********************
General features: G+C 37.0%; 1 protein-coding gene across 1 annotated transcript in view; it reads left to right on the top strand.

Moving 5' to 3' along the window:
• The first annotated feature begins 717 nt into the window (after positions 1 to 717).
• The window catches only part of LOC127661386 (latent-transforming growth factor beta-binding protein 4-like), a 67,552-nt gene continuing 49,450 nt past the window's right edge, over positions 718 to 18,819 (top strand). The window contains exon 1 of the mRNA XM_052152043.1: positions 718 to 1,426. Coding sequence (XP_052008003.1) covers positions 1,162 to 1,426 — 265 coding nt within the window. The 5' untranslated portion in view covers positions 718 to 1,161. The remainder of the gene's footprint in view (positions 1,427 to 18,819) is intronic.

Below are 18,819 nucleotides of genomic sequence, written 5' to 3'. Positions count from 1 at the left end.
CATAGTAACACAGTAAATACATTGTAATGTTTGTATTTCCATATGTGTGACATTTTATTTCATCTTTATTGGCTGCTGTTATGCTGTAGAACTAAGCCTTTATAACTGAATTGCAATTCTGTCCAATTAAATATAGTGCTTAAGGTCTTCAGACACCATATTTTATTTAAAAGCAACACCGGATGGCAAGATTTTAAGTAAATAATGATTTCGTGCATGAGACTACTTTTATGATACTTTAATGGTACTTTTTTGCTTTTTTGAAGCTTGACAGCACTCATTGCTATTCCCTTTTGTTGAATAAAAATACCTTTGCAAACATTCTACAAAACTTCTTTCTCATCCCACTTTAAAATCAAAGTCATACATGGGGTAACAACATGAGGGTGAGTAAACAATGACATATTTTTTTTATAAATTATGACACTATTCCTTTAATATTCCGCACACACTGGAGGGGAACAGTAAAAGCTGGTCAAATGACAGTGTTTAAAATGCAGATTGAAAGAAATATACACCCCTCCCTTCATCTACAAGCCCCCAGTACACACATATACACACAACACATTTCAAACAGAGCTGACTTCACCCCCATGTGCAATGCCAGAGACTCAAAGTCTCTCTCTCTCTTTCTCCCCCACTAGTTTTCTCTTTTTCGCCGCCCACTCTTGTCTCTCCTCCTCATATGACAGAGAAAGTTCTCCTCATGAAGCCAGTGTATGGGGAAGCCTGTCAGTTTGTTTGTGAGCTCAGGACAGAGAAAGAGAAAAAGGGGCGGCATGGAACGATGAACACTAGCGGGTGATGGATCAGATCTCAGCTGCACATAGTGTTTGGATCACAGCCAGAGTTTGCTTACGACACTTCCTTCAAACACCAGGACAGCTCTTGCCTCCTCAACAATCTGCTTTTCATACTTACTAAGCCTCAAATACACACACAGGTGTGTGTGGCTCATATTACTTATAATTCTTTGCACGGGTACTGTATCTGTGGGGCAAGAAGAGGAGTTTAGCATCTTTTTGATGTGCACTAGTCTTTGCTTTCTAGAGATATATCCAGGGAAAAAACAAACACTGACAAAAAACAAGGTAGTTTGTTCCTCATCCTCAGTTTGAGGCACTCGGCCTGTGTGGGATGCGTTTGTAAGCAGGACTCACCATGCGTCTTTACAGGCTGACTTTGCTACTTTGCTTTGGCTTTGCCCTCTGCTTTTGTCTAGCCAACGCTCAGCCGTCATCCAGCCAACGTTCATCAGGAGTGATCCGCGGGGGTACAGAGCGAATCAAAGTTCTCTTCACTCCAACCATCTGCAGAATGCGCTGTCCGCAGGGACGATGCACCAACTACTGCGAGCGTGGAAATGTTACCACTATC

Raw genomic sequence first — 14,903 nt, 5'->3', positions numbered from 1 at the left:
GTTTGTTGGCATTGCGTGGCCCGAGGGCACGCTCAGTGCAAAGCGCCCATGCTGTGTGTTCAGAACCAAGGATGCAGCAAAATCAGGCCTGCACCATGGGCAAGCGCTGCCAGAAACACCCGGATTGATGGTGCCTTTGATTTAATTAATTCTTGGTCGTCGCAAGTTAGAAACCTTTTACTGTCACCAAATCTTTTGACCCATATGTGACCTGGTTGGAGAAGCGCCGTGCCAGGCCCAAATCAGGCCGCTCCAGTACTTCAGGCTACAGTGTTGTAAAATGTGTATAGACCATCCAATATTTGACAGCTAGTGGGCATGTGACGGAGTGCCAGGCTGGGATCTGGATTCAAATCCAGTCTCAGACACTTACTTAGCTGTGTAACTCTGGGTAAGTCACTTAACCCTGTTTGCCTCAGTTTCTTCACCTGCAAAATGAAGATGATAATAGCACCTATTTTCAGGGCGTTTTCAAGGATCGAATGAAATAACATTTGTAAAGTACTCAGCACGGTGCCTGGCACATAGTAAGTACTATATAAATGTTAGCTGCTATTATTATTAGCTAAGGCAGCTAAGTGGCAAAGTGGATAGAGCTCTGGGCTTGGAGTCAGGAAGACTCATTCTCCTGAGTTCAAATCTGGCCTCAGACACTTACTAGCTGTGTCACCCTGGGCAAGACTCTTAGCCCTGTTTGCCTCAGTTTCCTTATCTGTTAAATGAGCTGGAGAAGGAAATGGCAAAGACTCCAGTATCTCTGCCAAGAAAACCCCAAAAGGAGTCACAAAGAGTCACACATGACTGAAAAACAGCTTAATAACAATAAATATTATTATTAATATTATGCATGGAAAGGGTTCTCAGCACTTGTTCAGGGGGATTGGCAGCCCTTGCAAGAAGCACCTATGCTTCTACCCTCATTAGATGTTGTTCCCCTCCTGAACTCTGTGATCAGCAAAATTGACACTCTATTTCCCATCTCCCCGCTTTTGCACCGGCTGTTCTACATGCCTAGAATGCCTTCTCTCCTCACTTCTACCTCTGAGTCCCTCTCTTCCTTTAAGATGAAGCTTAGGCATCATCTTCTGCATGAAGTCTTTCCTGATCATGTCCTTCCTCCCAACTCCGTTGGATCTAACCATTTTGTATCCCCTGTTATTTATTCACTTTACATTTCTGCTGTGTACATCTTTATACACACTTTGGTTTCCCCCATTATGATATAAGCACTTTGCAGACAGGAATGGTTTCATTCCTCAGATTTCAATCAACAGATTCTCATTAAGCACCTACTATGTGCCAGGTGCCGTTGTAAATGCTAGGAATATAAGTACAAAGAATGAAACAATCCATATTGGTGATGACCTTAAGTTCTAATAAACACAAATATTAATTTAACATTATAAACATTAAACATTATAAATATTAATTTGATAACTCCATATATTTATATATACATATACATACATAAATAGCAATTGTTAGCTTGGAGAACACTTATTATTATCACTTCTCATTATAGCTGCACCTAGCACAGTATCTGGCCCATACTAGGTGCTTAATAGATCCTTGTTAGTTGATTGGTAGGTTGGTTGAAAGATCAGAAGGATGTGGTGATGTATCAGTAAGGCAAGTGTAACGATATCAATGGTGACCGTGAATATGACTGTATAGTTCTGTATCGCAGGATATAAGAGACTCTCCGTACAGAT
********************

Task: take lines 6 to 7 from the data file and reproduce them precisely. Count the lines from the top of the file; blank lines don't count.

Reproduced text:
CATAGTAACACAGTAAATACATTGTAATGTTTGTATTTCCATATGTGTGACATTTTATTTCATCTTTATTGGCTGCTGTTATGCTGTAGAACTAAGCCTTTATAACTGAATTGCAATTCTGTCCAATTAAATATAGTGCTTAAGGTCTTCAGACACCATATTTTATTTAAAAGCAACACCGGATGGCAAGATTTTAAGTAAATAATGATTTCGTGCATGAGACTACTTTTATGATACTTTAATGGTACTTTTTTGCTTTTTTGAAGCTTGACAGCACTCATTGCTATTCCCTTTTGTTGAATAAAAATACCTTTGCAAACATTCTACAAAACTTCTTTCTCATCCCACTTTAAAATCAAAGTCATACATGGGGTAACAACATGAGGGTGAGTAAACAATGACATATTTTTTTTATAAATTATGACACTATTCCTTTAATATTCCGCACACACTGGAGGGGAACAGTAAAAGCTGGTCAAATGACAGTGTTTAAAATGCAGATTGAAAGAAATATACACCCCTCCCTTCATCTACAAGCCCCCAGTACACACATATACACACAACACATTTCAAACAGAGCTGACTTCACCCCCATGTGCAATGCCAGAGACTCAAAGTCTCTCTCTCTCTTTCTCCCCCACTAGTTTTCTCTTTTTCGCCGCCCACTCTTGTCTCTCCTCCTCATATGACAGAGAAAGTTCTCCTCATGAAGCCAGTGTATGGGGAAGCCTGTCAGTTTGTTTGTGAGCTCAGGACAGAGAAAGAGAAAAAGGGGCGGCATGGAACGATGAACACTAGCGGGTGATGGATCAGATCTCAGCTGCACATAGTGTTTGGATCACAGCCAGAGTTTGCTTACGACACTTCCTTCAAACACCAGGACAGCTCTTGCCTCCTCAACAATCTGCTTTTCATACTTACTAAGCCTCAAATACACACACAGGTGTGTGTGGCTCATATTACTTATAATTCTTTGCACGGGTACTGTATCTGTGGGGCAAGAAGAGGAGTTTAGCATCTTTTTGATGTGCACTAGTCTTTGCTTTCTAGAGATATATCCAGGGAAAAAACAAACACTGACAAAAAACAAGGTAGTTTGTTCCTCATCCTCAGTTTGAGGCACTCGGCCTGTGTGGGATGCGTTTGTAAGCAGGACTCACCATGCGTCTTTACAGGCTGACTTTGCTACTTTGCTTTGGCTTTGCCCTCTGCTTTTGTCTAGCCAACGCTCAGCCGTCATCCAGCCAACGTTCATCAGGAGTGATCCGCGGGGGTACAGAGCGAATCAAAGTTCTCTTCACTCCAACCATCTGCAGAATGCGCTGTCCGCAGGGACGATGCACCAACTACTGCGAGCGTGGAAATGTTACCACTATC

Raw genomic sequence first — 14,903 nt, 5'->3', positions numbered from 1 at the left: